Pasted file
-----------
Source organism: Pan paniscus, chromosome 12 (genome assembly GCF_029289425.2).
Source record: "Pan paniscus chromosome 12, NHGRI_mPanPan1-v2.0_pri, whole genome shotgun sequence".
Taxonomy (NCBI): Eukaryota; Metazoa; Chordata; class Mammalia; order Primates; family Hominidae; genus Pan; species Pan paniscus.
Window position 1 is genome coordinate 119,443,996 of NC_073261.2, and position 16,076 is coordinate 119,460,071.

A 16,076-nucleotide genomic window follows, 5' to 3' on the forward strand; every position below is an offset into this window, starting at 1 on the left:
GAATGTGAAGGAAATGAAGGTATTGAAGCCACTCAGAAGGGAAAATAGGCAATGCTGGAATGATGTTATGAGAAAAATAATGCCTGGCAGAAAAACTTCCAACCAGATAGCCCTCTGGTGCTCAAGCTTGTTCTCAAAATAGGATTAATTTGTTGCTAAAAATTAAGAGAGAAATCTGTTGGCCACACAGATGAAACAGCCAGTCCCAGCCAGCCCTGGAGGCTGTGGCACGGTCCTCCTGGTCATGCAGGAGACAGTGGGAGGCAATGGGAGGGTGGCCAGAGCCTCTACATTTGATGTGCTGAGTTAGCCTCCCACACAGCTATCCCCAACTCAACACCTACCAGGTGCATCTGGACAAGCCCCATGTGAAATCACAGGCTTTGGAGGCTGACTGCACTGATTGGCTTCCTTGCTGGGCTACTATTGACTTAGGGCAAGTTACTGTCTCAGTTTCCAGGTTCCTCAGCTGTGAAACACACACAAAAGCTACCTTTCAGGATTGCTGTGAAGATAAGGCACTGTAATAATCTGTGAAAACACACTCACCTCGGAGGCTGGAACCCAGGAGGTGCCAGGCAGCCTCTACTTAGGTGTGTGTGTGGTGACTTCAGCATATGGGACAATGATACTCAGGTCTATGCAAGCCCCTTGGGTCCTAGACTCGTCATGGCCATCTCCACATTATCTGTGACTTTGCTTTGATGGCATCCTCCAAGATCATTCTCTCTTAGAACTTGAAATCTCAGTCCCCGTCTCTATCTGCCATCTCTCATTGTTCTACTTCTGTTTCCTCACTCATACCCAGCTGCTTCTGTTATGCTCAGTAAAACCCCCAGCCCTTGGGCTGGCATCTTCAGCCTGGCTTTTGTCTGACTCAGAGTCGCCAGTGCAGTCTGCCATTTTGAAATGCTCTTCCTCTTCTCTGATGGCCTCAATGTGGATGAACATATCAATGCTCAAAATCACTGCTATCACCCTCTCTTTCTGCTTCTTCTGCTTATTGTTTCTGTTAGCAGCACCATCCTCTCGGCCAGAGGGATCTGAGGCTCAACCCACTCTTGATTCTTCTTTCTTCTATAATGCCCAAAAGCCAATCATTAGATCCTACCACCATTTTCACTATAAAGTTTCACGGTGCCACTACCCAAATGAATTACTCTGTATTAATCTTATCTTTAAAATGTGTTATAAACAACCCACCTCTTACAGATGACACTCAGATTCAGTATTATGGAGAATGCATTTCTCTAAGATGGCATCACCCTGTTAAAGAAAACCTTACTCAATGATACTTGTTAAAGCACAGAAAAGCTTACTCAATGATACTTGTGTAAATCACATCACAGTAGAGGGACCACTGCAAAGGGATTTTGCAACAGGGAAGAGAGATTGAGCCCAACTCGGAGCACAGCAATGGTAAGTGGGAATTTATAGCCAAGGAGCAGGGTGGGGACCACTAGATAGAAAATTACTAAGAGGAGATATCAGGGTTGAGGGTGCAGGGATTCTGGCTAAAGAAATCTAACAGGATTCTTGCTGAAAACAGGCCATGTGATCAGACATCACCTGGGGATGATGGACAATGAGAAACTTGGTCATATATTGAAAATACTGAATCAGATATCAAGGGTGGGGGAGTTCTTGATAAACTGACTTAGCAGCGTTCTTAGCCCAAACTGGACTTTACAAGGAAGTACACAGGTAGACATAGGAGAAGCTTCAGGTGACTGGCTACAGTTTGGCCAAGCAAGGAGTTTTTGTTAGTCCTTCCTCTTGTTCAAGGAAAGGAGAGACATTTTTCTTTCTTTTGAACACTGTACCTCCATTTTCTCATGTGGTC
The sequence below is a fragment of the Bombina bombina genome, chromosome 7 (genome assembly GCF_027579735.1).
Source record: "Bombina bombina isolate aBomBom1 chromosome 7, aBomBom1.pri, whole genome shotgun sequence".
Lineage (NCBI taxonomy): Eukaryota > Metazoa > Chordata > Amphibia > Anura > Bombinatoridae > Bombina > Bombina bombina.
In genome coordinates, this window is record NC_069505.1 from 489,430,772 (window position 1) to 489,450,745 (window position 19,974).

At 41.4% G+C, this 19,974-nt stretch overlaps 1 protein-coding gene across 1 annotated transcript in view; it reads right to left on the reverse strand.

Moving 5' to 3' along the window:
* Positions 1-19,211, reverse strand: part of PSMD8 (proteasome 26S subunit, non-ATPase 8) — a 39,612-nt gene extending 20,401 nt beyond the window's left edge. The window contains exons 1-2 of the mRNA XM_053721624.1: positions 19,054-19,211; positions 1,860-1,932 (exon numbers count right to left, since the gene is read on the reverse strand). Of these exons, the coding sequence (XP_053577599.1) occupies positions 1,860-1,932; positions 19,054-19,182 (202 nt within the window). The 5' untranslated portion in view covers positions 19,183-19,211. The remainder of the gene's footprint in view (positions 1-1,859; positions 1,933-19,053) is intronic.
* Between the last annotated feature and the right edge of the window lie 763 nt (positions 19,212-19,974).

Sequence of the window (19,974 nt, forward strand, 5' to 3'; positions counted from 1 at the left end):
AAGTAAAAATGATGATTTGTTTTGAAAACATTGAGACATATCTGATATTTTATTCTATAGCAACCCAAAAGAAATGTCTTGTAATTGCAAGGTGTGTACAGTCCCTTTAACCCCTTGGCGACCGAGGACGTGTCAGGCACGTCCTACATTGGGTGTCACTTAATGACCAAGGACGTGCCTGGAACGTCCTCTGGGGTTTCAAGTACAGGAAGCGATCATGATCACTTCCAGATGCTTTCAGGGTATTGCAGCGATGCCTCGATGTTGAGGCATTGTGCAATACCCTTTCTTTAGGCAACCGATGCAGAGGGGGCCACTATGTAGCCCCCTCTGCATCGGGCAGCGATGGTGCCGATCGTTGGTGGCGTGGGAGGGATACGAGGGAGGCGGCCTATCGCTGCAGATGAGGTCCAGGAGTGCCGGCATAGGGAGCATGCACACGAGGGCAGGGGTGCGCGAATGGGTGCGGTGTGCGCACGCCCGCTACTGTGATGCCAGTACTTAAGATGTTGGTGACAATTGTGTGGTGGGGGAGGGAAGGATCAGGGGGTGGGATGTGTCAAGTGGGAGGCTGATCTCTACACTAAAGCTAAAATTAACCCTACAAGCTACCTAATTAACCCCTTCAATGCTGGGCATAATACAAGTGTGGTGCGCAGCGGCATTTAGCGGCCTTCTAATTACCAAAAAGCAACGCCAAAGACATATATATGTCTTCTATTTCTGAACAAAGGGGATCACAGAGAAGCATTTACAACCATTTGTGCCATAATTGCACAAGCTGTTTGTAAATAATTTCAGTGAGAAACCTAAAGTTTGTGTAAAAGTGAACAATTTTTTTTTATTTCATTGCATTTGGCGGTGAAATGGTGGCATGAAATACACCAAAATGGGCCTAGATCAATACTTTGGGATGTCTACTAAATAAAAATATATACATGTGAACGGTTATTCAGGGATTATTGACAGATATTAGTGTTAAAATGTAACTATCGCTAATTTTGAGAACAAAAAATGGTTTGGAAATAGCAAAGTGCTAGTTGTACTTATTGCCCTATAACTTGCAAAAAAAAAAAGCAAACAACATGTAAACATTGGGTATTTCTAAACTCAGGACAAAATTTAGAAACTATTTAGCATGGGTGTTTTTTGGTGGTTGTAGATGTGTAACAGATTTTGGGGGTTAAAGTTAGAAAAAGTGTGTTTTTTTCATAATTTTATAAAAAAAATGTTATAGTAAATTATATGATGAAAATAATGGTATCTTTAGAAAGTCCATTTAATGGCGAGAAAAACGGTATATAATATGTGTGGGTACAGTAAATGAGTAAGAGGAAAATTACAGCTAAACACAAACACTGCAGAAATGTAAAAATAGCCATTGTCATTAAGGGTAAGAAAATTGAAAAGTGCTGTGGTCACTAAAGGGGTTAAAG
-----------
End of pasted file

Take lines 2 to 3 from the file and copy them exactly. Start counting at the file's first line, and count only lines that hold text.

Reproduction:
Source record: "Pan paniscus chromosome 12, NHGRI_mPanPan1-v2.0_pri, whole genome shotgun sequence".
Taxonomy (NCBI): Eukaryota; Metazoa; Chordata; class Mammalia; order Primates; family Hominidae; genus Pan; species Pan paniscus.